Reed organ restorer Casey Pratt, left, and composer Marcia Hendron at Fayette's popular Reed Organ Festival, May 2004.
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FAYETTE - Summer theater, a national reed organ museum, and beachfront property could coax visitors to this landlocked Fulton County community, where residents are pulling together plans to promote tourism.
Tongue-in-cheek, Tom Spiess says that yes, the village has beachfront property - it's just that the lake has left town. Various shorelines of the ancient lake known as Lake Maumee remain today as sandy ridges, and Mr. Spiess, the village administrator and long-time promoter of Fayette, says that perhaps the town can capitalize on that ridge.
Dollar wise, sandy ridges matter to Fayette today, said Peter Wilhelm, heritage arts director at Northwest State Community College near Archbold. He has researched and studied beach ridges.
"Beachfront property has a certain economic-drawing ring to it," he said. "They can honestly claim there is beachfront property because there was a beach there."
Trails and roads ran along the sandy ridges, and in Fayette, highways carry thousands of people through the town each day. The goal is to get some of those people to stop by to shop or dine, or to attend a theater production or a festival.
In an effort to pick up some tips on tourism, a group of Fayette residents recently trekked to Frankenmuth, Mich., where they met with officials from the community and the Frankenmuth Chamber of Commerce and Convention and Visitors Bureau. Some Fayette residents walked the business district, looking at the retail blend, Mr. Spiess said.
Frankenmuth, known as "Michigan's Little Bavaria," attracts more than 3 million visitors annually. Its Main Street is lined with shops selling toys, fudge, cheese, sweaters, clocks, sausage, wine, artwork, and souvenirs. And, there's Bronner's Christmas Wonderland, the gigantic mecca for holiday decore that bills itself as the "world's largest Christmas store".
Jennifer Tebedo, president of the Frankenmuth Chamber of Commerce and Convention and Visitors Bureau, said that on occasion, visitors come to her office to talk about the tourist trade. Some are interested in learning how her office works as a joint venture of the chamber and the convention and visitors bureau. Some communities keep those two entities separate.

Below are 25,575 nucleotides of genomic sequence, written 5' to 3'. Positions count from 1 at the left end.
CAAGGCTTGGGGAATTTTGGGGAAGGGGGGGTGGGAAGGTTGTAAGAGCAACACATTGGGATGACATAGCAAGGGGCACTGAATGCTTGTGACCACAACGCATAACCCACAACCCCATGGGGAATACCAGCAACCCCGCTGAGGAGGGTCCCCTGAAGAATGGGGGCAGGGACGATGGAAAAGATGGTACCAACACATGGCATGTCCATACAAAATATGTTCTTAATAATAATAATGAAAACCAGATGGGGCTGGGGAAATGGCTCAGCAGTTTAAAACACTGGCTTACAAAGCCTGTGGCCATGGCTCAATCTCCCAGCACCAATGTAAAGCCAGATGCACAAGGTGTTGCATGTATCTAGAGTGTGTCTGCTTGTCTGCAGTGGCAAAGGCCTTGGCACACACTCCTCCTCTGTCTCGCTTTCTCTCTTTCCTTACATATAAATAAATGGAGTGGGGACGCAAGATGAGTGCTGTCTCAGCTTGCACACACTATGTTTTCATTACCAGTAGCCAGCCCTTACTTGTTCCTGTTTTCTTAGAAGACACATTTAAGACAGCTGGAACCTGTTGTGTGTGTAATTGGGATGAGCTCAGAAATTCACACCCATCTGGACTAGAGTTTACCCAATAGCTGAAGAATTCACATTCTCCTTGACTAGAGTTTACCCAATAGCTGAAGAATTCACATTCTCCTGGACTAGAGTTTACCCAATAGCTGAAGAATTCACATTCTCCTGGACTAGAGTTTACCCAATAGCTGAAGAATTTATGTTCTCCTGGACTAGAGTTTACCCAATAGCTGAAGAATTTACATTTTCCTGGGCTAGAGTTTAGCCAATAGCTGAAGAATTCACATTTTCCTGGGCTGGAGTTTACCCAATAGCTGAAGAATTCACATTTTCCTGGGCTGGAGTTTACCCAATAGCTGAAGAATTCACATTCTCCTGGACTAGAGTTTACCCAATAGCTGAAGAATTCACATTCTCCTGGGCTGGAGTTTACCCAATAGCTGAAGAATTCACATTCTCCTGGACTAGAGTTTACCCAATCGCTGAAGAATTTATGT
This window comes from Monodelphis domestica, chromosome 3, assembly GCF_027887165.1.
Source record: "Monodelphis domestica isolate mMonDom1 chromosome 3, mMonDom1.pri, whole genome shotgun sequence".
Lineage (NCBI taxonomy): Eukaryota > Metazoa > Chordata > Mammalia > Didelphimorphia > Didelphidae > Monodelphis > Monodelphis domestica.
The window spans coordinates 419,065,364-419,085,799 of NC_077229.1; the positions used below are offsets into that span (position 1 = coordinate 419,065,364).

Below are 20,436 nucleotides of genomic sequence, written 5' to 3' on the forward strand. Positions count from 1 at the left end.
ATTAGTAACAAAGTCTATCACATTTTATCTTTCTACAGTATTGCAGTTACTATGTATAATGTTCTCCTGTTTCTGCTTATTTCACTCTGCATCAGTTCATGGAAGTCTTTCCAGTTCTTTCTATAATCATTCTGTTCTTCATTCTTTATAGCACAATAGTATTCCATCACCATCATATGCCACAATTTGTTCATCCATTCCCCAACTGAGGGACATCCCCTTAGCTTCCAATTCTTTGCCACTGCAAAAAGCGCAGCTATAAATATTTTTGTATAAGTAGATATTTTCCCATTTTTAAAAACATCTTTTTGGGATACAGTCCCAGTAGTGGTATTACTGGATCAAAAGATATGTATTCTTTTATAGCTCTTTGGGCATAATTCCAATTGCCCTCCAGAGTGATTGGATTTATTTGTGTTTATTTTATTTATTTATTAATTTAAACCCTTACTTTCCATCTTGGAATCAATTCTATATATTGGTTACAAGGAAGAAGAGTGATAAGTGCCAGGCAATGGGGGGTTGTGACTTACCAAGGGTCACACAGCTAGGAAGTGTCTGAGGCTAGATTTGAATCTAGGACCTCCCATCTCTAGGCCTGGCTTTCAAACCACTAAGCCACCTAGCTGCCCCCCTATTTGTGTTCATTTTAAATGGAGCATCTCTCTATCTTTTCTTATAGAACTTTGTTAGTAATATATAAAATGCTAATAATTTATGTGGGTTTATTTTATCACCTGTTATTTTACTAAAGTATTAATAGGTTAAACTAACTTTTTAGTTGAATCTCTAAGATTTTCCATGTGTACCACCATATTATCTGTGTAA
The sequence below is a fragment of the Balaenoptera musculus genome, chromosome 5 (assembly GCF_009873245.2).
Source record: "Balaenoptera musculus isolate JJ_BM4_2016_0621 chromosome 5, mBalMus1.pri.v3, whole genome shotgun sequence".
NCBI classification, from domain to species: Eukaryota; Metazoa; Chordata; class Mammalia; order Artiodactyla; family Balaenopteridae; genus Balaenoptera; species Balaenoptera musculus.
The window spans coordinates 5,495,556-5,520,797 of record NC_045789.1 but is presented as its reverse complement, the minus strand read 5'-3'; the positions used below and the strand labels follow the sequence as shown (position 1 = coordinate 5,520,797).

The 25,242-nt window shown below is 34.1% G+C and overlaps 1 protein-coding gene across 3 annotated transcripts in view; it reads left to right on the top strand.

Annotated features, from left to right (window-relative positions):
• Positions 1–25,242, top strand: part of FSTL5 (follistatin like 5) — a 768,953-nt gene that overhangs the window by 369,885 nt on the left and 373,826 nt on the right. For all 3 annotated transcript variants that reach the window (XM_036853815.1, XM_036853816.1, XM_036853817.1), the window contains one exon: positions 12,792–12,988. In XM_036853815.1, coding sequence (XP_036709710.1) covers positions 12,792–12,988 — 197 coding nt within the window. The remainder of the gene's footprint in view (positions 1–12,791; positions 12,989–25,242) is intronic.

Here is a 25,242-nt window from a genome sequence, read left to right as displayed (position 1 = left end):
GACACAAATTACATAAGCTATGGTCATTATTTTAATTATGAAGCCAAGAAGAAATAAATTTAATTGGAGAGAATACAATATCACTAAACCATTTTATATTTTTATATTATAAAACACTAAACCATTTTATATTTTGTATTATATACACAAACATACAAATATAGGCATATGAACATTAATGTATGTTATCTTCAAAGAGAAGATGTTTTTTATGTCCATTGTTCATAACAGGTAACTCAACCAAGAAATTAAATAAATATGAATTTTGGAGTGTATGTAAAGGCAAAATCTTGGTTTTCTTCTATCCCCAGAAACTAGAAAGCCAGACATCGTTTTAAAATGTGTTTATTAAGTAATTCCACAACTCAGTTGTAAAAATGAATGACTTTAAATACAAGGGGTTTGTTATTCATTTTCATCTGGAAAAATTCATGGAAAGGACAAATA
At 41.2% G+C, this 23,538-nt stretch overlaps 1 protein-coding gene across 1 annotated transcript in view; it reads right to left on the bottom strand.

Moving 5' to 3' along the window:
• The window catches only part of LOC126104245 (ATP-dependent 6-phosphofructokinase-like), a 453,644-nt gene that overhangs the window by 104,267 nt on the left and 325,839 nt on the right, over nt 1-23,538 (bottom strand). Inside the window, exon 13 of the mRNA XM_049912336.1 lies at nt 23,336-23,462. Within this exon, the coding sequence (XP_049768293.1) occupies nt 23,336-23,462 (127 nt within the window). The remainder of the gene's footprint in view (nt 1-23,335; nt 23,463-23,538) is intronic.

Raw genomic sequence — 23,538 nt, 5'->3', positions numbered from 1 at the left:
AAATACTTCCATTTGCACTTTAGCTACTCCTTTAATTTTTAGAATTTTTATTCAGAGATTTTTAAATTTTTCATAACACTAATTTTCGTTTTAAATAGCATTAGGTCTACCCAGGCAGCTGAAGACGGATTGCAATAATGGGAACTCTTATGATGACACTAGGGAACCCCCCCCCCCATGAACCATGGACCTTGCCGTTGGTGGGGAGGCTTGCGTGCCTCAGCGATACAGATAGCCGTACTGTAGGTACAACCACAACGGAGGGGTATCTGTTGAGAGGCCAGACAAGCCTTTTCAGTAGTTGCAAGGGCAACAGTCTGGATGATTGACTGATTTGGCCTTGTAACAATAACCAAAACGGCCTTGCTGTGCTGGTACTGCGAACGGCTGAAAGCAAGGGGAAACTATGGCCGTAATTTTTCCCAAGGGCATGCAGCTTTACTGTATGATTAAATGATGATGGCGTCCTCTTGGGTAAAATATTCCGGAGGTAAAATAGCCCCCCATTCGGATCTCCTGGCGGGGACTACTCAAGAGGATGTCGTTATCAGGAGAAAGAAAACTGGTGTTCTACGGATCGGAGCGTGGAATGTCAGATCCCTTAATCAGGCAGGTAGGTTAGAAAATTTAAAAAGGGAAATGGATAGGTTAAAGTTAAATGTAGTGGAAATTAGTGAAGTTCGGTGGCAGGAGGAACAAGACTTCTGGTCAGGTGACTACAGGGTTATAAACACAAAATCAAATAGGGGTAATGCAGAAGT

Fayette also has looked at another popular destination, Cornwell's Turkeyville USA, and its dinner theater, gift shops, and flea markets in Michigan.
Fayette residents have figured out that they need to turn the town into a destination location to attract crowds during the week.
To perk up the tourist population, to keep restaurants cooking and the Fayette Opera House humming, "we need one or two bus loads coming in three days a week," Mr. Spiess said.
The same day the Fayette group went to Frankenmuth, the village lost a restaurant, Ned's Place, because of lack of business during the week, he said.
"We need a reason for people to come to Main Street," said Mr. Spiess. His plan has a common thread: stitch together "little slivers of cultural uniqueness."
Possibilities are many:
Revive the Ginnivan Tent Show that featured a three-act play and vaudeville-style skits. It traveled during the summer months within a 90-mile radius of Fayette until 1942, when it shut down.
Create a national museum and workshop for reed organs. This effort would involve Don Glasgow, who spends his spare time at the opera house restoring reed organs. Active in the Reed Organ Society, Mr. Glasgow is known locally as the master artist who pumped new life into a rare three-keyboard organ that makes its home in the opera house.
Launch cooperative ventures with established entities including the Fayette Arts Council, Harrison Lake State Park, 4-H Camp Palmer, and local bed-and-breakfasts.
Offer summer theater at the opera house. First, however, the landmark needs an air-conditioning system at an estimated cost of $60,000. So far, $20,000 has been earmarked for the improvement.
Expand the Civil War re-enactment and encampment event that was held for the first time last year in town. Mr. Spiess has a five-year plan for this sketched out, and tactical meetings are under way.
With concepts in hand and ideas in mind, it is now time for the community to decide where it goes from here, Mr. Spiess said.
"We need to figure out how we do this, how we move forward."